Let’s be clear we are already at war with IS and in bombing in Iraq, as well as killing terrorists, we have already almost certainly killed civilians. Extending that war to Syria is a logical extension across a border that IS does not recognise. In doing so we will again kill terrorists in the consequent bombing and again almost certainly civilians. It makes no military sense to stop at the border especially as Britain is already doing reconnaissance flights over Syria. Is it, as Liam Fox suggests a ‘national embarrassment’ for Britain to ‘contract out’ our security to our allies? It all depends where our national interests lie. Was it right for David Cameron to call those opposed to intervention in Syria as ‘terrorist sympathisers’ David Cameron, something that has not as yet apologised for? Certainly not, IS is a despicable regime, something even those opposed to war recognise and the issue for them is not one of appeasing IS but with finding a long-term solution to the problem they pose to democratic institutions in the Middle-East but also in the West.
Has the Prime Minister made the case for war? Barely, I think. Public opinion, if the poll in today’s Times is to be believed is not behind him—though it must be said considerably more behind him than in 2013. There are also divisions in both Conservative and Labour parties over the question though it is probable that the numbers are with David in Parliament: he would not have risked a vote unless he was fairly confident of winning. Bombing won’t defeat IS, something recognised by both sides and that ultimately means that ground troops will ne needed. It is this issue that concerns MPs on both sides of the argument though it is specifically excluded in today’s motion. Where will these troops come from? The Prime Minister banded about the 70,000 local troops available to assault IS but this was certainly a case of smoke and mirrors. There may well be 70,000 combatants opposed to IS in Syria, Iraq and Turkey but they are not a coherent force but merely bands of fighters often with diametrically opposed aims, that could be brought to bear on IS. An effective attack on IS requires coordinated attacks with air power and ground troops working together to push IS back and currently this does not exist. We have all seen the consequences of previous western ‘crusades’ against states, such as Iraq and Libya whose leaders we disapproved of…we have removed strong despicable leaders only to see them replaced by strong, despicable terrorist groups. We’re very good at getting rid of ‘bad’ men but we are appalling at finding a stable replacement…now that’s a real ‘national embarrassment’!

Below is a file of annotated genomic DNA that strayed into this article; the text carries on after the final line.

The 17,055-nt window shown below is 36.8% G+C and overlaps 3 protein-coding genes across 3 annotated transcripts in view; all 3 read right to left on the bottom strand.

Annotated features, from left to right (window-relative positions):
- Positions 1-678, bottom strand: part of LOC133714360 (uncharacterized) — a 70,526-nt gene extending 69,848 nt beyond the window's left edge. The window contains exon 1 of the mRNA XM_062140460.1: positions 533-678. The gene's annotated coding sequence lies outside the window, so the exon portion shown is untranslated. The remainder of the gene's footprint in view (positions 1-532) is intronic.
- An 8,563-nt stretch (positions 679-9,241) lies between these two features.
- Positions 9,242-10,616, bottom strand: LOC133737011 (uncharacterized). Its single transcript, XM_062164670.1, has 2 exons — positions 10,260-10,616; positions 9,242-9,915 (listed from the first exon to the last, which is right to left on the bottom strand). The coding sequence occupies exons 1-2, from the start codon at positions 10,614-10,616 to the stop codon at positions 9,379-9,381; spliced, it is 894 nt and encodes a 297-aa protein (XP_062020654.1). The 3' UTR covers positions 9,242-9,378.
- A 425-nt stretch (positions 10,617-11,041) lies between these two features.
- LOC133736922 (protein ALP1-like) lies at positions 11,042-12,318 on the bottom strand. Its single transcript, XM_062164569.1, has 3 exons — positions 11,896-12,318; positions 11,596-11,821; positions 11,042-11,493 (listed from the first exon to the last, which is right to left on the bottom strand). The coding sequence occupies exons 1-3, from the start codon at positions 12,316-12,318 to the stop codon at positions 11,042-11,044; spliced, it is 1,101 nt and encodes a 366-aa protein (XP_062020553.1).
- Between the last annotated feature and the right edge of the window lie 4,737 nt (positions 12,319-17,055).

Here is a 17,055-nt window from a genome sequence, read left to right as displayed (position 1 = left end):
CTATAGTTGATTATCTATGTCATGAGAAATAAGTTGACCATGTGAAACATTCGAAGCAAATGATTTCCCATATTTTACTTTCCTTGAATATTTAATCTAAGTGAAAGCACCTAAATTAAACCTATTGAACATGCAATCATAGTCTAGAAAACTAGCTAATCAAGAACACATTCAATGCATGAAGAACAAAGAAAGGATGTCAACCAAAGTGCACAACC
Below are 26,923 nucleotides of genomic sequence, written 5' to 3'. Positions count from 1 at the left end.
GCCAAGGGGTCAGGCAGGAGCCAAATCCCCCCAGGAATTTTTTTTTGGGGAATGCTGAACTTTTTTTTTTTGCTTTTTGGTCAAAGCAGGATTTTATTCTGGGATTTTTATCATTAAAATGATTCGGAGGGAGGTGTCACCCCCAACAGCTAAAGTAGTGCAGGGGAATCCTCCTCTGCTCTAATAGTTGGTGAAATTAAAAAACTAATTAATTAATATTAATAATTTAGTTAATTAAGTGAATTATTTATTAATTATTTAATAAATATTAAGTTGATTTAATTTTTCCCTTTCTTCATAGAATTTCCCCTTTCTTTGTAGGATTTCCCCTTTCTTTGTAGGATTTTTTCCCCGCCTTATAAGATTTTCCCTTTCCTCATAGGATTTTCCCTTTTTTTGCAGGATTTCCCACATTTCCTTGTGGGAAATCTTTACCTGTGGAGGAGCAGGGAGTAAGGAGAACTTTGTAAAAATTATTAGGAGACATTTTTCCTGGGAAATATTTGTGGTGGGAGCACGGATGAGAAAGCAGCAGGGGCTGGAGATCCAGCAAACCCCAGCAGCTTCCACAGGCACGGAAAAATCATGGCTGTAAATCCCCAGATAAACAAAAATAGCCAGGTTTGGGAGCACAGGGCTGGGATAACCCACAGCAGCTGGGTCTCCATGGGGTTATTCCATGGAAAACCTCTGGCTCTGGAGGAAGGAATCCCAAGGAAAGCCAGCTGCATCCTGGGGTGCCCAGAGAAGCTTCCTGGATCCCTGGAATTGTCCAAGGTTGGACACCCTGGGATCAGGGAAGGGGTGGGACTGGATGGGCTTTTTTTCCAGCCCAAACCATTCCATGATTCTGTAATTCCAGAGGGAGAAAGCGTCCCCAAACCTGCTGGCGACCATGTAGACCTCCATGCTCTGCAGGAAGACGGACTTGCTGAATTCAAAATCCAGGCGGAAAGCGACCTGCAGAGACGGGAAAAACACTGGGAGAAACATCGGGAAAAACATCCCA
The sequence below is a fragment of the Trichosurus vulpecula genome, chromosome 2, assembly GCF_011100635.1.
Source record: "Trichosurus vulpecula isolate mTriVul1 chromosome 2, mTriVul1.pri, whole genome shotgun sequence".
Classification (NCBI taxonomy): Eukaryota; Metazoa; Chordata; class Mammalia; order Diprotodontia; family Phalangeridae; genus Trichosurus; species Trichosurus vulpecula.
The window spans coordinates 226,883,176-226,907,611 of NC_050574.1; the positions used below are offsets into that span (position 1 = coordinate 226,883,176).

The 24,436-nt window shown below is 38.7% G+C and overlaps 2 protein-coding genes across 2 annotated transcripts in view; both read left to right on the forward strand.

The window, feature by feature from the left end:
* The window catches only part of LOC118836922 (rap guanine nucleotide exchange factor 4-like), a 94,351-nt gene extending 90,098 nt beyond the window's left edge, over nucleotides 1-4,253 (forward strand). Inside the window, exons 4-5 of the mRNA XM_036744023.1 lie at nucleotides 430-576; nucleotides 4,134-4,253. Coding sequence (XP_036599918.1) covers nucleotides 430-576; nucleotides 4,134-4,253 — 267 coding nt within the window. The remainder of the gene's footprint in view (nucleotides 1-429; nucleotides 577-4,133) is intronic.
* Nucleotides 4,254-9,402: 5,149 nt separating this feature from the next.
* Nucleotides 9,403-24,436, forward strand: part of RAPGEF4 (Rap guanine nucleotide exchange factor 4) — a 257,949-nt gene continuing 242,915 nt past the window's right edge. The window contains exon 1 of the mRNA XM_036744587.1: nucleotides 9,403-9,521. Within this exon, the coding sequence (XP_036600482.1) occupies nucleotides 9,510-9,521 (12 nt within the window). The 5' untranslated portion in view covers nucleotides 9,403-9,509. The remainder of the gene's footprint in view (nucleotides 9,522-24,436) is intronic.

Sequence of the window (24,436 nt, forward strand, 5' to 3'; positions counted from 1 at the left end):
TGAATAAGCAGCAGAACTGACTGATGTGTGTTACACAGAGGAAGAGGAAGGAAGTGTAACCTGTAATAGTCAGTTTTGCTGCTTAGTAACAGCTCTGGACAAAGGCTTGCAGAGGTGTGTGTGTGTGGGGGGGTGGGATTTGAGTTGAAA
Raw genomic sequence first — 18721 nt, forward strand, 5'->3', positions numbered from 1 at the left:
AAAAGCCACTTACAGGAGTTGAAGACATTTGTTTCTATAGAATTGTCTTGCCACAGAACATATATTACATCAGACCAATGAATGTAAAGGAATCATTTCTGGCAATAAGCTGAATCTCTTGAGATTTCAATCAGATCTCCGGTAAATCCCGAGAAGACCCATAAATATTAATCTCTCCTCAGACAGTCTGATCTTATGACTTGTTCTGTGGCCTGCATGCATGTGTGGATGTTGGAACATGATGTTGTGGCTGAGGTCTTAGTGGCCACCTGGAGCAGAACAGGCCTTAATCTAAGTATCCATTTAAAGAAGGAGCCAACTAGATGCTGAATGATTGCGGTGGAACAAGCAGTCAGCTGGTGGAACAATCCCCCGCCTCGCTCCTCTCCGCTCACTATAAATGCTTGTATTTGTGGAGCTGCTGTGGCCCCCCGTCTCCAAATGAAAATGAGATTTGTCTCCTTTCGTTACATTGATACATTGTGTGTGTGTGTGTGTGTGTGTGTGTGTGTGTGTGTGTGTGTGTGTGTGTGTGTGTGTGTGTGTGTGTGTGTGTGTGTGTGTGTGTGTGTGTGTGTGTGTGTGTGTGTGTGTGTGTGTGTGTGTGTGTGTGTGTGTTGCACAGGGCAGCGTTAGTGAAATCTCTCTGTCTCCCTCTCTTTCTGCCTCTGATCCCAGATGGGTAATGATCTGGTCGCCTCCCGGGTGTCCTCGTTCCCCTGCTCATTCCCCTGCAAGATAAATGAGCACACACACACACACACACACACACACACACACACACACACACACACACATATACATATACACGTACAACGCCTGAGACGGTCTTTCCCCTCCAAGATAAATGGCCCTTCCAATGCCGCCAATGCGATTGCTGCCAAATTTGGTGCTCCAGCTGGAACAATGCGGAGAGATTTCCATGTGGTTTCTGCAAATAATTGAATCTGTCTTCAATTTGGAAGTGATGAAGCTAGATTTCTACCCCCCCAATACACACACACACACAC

Will extending bombing make Britain safer? Probably not. Will bombing destroy rather than simply degrade IS? Certainly not? Is there a coherent policy for dealing with IS globally? There needs to be…lots of words certainly but definitely not.